Hot off an extensive tour of Australia, Mötley Crüe doesn’t appear to be slowing down anytime soon.
“We have changed the production up and Canada will be the first to see the new production,” said Mick Mars in a phone interview with the Penticton Western News. “It will be the biggest tour we have done in Canada so we wanted a new production that no one has seen yet. It is a cool thing, I think.”
As for the finer details of the show, Mars wanted to leave those as a surprise to fans who will get their first taste on Saturday night when Mötley Crüe kicks off their 18-date Canadian tour in Penticton at the South Okanagan Events Centre.
There is no mystery, however, that Mars is a guitar legend. He shed his persona in 1981, dying his hair black and placing a want ad an Los Angeles newspaper describing himself as a “loud, rude and aggressive guitar player.” It caught the eye of Mötley Crüe bassist/songwriter Nikki Sixx and they decided to form a band. Tommy Lee joined on drums and singer Vince Neil was picked up. It is Mars who is credited with naming the band. Over the years he has tweaked his style to get the strong, crunchy rhythms, hammer-on trills and pitch bending sounds to come up with many of Mötley Crüe’s best known riffs in the highly successful 1989 album Dr. Feelgood.
Often perceived as the reclusive, quiet member of the Crüe, this probably was amplified by a degenerative bone condition called ankylosing spondylitis that he was diagnosed with as a teenager.
“It makes it a little more of an inconvenience than anything. There is some pain, but I don’t care. It bends me forward a little like 39 degrees off axis, that has bothered me the most, and it shrunk me by about five inches,” said Mars. “But, I can’t complain. I can still play, still tour and that is what matters for me.”
With album sales exceeding 80 million records and three decades of decadence, Mars said music has been his therapy. He said he loves playing guitar more than anything.
“Yes, if I didn’t have this … There was a lot of people that said I would be in a wheelchair. I say no. This is definitely therapeutic for me,” he agreed.
That and the fans who have followed the band through their tumultuous career. Mars, who occasionally is found on Twitter sending out random messages and answering fans @MrMickMars, sees the fans as his boss.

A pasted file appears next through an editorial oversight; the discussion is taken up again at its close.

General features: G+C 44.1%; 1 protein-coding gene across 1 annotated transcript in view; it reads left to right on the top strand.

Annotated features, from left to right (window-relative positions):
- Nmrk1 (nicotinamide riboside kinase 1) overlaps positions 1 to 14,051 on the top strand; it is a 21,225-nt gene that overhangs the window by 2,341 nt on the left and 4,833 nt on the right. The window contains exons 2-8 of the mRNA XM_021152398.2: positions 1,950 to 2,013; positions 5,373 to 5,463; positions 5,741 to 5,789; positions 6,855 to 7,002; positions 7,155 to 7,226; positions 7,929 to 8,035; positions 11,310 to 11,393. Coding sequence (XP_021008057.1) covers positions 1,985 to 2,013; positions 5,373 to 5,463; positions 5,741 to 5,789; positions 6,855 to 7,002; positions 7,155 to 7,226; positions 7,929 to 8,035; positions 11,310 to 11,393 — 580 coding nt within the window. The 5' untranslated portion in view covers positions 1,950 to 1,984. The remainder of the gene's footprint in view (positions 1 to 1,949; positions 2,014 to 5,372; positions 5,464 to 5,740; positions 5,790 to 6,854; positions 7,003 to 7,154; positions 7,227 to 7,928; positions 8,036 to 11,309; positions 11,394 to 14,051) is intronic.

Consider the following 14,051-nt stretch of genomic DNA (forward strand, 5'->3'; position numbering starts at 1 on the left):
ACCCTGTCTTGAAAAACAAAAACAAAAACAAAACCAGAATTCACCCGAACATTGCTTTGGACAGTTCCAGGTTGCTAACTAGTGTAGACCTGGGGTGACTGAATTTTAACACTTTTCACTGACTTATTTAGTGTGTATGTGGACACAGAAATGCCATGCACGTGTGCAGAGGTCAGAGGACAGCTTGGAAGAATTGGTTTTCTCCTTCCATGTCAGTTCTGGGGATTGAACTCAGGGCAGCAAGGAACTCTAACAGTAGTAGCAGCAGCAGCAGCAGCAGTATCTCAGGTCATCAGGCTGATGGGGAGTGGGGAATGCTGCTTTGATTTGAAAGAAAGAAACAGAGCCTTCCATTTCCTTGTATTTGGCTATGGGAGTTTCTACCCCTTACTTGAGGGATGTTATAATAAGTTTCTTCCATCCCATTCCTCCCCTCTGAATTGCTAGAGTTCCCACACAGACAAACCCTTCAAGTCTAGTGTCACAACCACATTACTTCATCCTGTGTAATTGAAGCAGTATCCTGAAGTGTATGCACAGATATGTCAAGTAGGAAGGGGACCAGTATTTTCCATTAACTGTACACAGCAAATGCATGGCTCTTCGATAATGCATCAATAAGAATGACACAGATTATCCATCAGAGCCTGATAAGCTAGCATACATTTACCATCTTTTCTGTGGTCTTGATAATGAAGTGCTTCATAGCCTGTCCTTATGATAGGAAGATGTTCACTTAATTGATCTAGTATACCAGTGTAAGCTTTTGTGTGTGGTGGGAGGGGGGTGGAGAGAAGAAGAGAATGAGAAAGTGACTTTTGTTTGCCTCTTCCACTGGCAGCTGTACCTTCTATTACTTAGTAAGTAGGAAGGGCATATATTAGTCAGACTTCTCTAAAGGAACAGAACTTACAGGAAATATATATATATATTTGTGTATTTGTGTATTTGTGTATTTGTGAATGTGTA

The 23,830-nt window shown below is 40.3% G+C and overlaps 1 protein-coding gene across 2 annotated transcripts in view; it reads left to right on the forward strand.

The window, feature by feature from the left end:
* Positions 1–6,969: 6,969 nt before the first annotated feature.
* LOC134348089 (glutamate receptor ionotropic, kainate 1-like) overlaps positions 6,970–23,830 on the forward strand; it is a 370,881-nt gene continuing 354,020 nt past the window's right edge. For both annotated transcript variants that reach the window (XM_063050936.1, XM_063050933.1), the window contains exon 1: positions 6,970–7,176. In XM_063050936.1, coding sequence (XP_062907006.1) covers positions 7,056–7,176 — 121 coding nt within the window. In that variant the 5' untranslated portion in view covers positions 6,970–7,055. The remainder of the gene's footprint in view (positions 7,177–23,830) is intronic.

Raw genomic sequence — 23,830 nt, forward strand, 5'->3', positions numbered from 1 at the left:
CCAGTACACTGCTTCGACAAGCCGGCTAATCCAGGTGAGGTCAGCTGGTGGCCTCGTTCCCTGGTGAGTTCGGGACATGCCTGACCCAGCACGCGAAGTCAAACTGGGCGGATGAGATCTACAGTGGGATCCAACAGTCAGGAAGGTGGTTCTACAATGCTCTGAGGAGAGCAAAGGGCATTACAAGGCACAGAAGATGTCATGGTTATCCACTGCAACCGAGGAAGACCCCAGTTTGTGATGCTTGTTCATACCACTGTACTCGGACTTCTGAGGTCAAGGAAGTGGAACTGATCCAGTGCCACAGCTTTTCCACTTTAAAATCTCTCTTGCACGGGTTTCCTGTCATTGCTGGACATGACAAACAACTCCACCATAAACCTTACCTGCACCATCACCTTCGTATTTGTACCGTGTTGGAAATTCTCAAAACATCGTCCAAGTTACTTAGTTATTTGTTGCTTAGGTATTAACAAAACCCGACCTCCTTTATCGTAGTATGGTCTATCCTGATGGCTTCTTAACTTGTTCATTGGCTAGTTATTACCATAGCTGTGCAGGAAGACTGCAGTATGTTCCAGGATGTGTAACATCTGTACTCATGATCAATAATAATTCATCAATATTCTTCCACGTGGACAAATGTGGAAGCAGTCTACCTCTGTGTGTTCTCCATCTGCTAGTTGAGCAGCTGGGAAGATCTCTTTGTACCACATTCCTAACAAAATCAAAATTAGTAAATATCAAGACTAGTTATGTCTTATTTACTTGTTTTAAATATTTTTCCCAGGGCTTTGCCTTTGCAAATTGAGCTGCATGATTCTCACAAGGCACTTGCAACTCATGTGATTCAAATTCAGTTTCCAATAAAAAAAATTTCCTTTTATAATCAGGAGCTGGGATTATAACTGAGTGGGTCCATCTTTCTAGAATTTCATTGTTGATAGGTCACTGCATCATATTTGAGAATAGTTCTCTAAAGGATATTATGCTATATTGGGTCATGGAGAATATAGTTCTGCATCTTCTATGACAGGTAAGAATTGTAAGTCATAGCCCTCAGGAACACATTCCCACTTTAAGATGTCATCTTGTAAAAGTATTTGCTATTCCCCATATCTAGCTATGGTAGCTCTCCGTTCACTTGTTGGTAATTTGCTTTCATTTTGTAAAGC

“Yes, if they don’t like something then we want to fix it,” said Mars. “Especially after the shows I go on to see people’s reactions. I read a lot of stuff on the band about what the fans really think because that is what matters, not some guy that comes in and does a review angry that he didn’t make it in music. I would rather read what the fans think. If the fans say it is a great show that is what the purpose is, to satisfy them, not me.”
The world’s most notorious band will be returning to the world’s most notorious city in the fall. For the second time they are taking up a residency gig at The Joint at Hard Rock Hotel and Casino in Las Vegas from Sept. 18 to Oct. 6. Again, with an all new production designed exclusively for the venue.
Despite his illness, and settling down for the residency in Las Vegas, Mars said he is far from leaving the music scene. There is something about touring that keeps drawing him in. While speculation continues about if this will be the last time the band will tour, both Sixx and Neil have spoke publicly about a possible farewell tour in 2014 or 2015, Mars doesn’t seem content to call it a day. Like most of his bandmates, Mars is working on a number of projects, as well he said they are talking about putting another Crue record together. There are also rumours of making a movie of the band’s autobiography, The Dirt.
“Me personally, I enjoy touring. The bus, the travel, seeing spots I have seen before and places I haven’t seen. I get to see the world and see a lot of people and fans and I get paid for it. It is the best job on the planet for me,” said Mars. “I’m not going away for a long time.”
Mötley Crüe with special guests Big Wreck are playing at the SOEC on Saturday. Doors open at 6:30 p.m. and the show starts at 7:30 p.m. Only very few tickets are left at the side of the stage and available for purchase at the SOEC box office.